While the “expert committee” report itself runs into 402 pages, and in its wisdom is aligned in such a way that some pages are in ‘landscape’ mode while others are in ‘portrait’ mode, making online reading an even more onerous task, there are, and were, some specific parts which were supposed to relate to the whole concept of making public transport better and easier for the majority of road users in the country—people who travel by cycles, rickshaws, buses or taxis or other forms of public transport. These recommendations, apart from having a salutary effect on environmental issues by way of lesser emissions as well as reducing road congestion, are also aimed at having an even more important side-effect—a reduction on the load on your wallet by way of making it easier and cheaper for you and me to use public transport instead of private.
However, many of the pro-public transport steps which were going to benefit a large number of road users appear to have simply been diluted or removed altogether, in these recommendations. As with all matters which appear to have a public interest, but end up working against the interests of specific lobbying groups, there is no explanation on why certain proposals were removed. Truth is to be found, increasingly, in what is not published lately.
1) While the definition of "stage carriages" has been suitably amended to bring it into line with other definitions, the proposal that licensed and authorised stage carriages were to be exempted from high rates of tolls and entry taxes in the larger social good has been done away with. For those of us who have spent hours at toll booths and local tax barriers while the bus driver and conductors do their paperwork and pay money which eventually reflects in higher fares, the sight of private cars whizzing past without a worry in the world, is what motivates people away from public transport.
2) Public passenger transport which needs to operate across local borders—municipalities, towns, cities, districts and states—are still being subjected to a complicated system of permits and permissions. Most of which end up requiring influence of the political sort, let it be said openly, as it is a public secret. The cost of these inefficiencies, which could have been reduced if it was set for simply open competition of the transparent-bidding sort, as per a proposal, only adds to costs of travel for the segment of road users—the poor and the middle class—who need it the most. Again, absent.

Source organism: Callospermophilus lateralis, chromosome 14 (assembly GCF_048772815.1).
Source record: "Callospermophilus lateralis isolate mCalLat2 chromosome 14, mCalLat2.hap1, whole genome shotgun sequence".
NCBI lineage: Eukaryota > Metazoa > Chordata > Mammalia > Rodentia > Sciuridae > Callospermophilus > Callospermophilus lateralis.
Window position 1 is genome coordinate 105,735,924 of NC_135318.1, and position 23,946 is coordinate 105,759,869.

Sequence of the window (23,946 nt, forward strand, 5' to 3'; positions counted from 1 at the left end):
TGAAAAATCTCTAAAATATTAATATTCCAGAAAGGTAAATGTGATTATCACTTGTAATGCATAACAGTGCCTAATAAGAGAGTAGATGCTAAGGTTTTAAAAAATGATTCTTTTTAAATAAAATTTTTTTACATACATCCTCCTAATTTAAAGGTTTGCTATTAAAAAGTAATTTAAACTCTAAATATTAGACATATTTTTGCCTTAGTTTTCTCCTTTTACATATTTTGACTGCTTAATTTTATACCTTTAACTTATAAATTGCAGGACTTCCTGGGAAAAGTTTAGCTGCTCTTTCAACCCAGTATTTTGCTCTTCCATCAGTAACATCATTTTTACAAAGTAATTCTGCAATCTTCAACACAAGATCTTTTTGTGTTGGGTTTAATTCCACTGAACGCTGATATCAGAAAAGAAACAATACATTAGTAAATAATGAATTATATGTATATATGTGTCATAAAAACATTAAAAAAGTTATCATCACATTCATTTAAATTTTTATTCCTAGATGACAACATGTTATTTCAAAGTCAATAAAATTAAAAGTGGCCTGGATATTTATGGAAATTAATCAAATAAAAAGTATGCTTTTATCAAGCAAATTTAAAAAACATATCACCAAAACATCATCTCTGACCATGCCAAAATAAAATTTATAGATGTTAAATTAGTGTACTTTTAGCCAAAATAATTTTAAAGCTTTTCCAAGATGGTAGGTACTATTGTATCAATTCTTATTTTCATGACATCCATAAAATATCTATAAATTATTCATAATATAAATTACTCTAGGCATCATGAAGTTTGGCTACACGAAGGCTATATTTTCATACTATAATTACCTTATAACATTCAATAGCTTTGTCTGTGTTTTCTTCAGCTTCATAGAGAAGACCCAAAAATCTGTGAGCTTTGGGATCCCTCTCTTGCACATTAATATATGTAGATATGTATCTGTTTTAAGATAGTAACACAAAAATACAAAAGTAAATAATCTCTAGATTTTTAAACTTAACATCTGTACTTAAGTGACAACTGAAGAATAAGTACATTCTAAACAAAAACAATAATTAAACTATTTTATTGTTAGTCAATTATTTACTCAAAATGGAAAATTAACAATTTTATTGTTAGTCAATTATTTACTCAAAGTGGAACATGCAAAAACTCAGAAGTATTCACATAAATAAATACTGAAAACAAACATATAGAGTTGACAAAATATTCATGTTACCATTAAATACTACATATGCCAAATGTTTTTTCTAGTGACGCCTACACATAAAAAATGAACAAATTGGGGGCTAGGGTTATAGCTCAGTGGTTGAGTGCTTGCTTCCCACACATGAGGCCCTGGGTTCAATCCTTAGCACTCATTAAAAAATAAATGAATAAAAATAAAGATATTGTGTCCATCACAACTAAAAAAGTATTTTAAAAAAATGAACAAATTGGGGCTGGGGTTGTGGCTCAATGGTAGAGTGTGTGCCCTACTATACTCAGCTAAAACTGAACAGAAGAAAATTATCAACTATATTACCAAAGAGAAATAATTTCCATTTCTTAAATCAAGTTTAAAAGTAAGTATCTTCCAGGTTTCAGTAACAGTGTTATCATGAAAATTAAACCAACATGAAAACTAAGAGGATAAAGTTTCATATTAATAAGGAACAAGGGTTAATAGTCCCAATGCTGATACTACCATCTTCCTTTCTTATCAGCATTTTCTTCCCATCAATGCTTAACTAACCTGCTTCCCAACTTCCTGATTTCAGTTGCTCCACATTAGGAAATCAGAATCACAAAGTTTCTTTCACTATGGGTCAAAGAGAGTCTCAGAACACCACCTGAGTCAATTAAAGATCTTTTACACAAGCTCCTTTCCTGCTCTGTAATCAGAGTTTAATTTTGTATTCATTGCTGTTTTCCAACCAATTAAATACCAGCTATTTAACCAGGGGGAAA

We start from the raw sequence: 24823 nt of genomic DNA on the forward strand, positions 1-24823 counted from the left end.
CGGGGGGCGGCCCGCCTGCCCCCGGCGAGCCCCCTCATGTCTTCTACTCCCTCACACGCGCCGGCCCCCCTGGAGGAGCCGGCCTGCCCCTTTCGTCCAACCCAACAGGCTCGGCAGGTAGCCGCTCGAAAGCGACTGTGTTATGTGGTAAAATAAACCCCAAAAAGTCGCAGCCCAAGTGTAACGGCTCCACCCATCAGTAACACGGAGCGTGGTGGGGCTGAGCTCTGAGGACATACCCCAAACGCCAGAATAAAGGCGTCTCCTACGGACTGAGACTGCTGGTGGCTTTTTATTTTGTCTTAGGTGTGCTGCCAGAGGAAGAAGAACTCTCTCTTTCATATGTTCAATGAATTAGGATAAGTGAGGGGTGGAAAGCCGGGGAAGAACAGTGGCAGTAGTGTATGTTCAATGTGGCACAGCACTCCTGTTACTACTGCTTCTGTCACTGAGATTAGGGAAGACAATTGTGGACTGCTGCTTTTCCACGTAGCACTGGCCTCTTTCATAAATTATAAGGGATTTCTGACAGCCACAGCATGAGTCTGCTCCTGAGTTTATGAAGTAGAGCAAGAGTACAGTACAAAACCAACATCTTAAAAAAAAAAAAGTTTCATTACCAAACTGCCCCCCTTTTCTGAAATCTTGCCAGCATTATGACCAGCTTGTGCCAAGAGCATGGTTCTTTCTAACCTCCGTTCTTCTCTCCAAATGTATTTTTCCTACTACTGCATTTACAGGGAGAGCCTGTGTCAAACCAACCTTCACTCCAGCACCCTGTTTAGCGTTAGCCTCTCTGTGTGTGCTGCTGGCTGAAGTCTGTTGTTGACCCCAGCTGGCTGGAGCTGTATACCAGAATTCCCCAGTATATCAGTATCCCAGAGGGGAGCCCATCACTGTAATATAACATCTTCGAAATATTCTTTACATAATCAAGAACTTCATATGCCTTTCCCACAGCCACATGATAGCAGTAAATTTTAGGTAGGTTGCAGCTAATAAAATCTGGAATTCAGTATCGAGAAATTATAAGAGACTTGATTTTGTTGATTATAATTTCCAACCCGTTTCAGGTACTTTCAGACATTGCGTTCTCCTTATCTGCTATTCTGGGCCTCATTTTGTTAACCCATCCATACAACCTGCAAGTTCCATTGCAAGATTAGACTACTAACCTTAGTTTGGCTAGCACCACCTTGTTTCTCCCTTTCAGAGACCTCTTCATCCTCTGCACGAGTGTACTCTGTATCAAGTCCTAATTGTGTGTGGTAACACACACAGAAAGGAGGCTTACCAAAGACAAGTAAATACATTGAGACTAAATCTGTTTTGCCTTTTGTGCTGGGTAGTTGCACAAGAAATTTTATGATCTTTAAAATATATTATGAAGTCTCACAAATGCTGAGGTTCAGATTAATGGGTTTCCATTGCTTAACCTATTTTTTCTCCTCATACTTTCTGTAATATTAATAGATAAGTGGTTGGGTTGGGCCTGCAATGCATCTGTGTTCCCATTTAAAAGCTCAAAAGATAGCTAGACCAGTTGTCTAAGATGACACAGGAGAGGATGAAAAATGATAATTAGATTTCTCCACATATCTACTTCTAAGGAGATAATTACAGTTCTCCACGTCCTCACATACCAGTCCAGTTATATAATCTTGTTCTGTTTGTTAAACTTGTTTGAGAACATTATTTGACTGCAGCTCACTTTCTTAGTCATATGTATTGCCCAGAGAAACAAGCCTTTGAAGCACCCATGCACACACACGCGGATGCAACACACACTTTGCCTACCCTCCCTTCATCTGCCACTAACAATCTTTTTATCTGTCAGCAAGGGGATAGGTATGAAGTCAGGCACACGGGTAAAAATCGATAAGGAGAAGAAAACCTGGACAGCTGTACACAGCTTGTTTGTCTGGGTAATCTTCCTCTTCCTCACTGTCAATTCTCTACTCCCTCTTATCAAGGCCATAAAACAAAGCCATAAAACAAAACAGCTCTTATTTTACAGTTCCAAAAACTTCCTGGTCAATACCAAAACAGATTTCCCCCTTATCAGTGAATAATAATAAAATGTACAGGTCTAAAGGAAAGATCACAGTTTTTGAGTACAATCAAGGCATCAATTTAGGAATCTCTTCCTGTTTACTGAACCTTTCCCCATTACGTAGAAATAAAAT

3) A "National Register" for driving licences issued anywhere in India, as per a proposal, would have removed the onerous tasks of getting fresh driving licences even for people operating private vehicles. All you would need to do if you moved within the country would be to update address details. However, what appears here is that the "unique driving licence number" on a national basis shall now be introduced, but any time you, the road-user, shift your residence, you will need to get a fresh driving licence with updated address details.
4) Likewise, a "National Register" for automobiles, which already exists by way of a unique VIN number that is on every motor vehicle manufactured, would have gone a long way in making life easier for people buying and selling motor vehicles. For one, a complete history would be available, from pre-manufacture state onwards. For another, a change in ownership, address, registration number or any other change would follow this nationally valid number throughout. Again, it seems to have been done away with, and whispers say that this was at the behest of the influential stolen vehicle lobby, and that was the end of "number portability".
5) A proposal requiring standardisation of hand and stalk controls to comply with right-hand drive requirements, setting specifications for safety appliances like airbags and seatbelts, and other design-specific aspects have simply been removed. Again. The one on standardising hand controls is specially important—some manufacturers, especially those of European origin, continue to provide left-hand drive controls on cars sold in India, which in any way you look at it, is unsafe. In a typical RHD vehicle, the indicator stalk is on the right side, and the wiper on the left.
6) There appears to be almost close to nothing in the proposed Motor Vehicles Act when it comes to the rights and responsibilities of cyclists, pedestrians, animal-drawn vehicles, cycle-rickshaws and other categories of road users. Who, whether defined or not, do make for a huge segment of road users—probably the largest. This is supposed to be India’s Motor Vehicles Act, and part of the brief is to cover the interests of all road users—so maybe the Act itself needs to be re-named? After all, a large number of renewable energy vehicles in the near future are simply not going to fit into the present definition of "motor vehicle" too.
There is much that needs to be done to make the Motor Vehicles Act more fully representative to the aims and aspirations of larger segments of road users than just catering to the various lobbies that seem to have sprung up and influenced the "suggestions" put forward by the "expert committees". It is time more of us who are road users in various categories stood up and put our views across. Or sit back, and see the roads being taken over by private transport, stuck in our traffic jams.